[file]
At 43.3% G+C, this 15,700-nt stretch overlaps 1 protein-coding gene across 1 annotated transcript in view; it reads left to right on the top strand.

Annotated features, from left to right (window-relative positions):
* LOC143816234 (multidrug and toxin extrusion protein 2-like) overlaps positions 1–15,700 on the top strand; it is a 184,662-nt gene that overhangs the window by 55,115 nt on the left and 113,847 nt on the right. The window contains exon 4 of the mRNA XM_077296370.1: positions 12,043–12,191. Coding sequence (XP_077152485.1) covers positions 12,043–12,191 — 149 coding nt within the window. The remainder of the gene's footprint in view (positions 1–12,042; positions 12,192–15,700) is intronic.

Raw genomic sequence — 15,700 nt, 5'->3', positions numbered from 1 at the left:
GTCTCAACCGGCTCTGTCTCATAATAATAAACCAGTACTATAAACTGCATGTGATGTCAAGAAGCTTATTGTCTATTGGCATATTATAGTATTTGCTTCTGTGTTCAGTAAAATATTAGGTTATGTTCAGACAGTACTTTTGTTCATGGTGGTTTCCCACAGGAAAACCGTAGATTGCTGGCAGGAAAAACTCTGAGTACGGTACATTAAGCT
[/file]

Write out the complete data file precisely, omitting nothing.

At 43.3% G+C, this 15,700-nt stretch overlaps 1 protein-coding gene across 1 annotated transcript in view; it reads left to right on the top strand.

Annotated features, from left to right (window-relative positions):
* LOC143816234 (multidrug and toxin extrusion protein 2-like) overlaps positions 1–15,700 on the top strand; it is a 184,662-nt gene that overhangs the window by 55,115 nt on the left and 113,847 nt on the right. The window contains exon 4 of the mRNA XM_077296370.1: positions 12,043–12,191. Coding sequence (XP_077152485.1) covers positions 12,043–12,191 — 149 coding nt within the window. The remainder of the gene's footprint in view (positions 1–12,042; positions 12,192–15,700) is intronic.

Raw genomic sequence — 15,700 nt, 5'->3', positions numbered from 1 at the left:
GTCTCAACCGGCTCTGTCTCATAATAATAAACCAGTACTATAAACTGCATGTGATGTCAAGAAGCTTATTGTCTATTGGCATATTATAGTATTTGCTTCTGTGTTCAGTAAAATATTAGGTTATGTTCAGACAGTACTTTTGTTCATGGTGGTTTCCCACAGGAAAACCGTAGATTGCTGGCAGGAAAAACTCTGAGTACGGTACATTAAGCT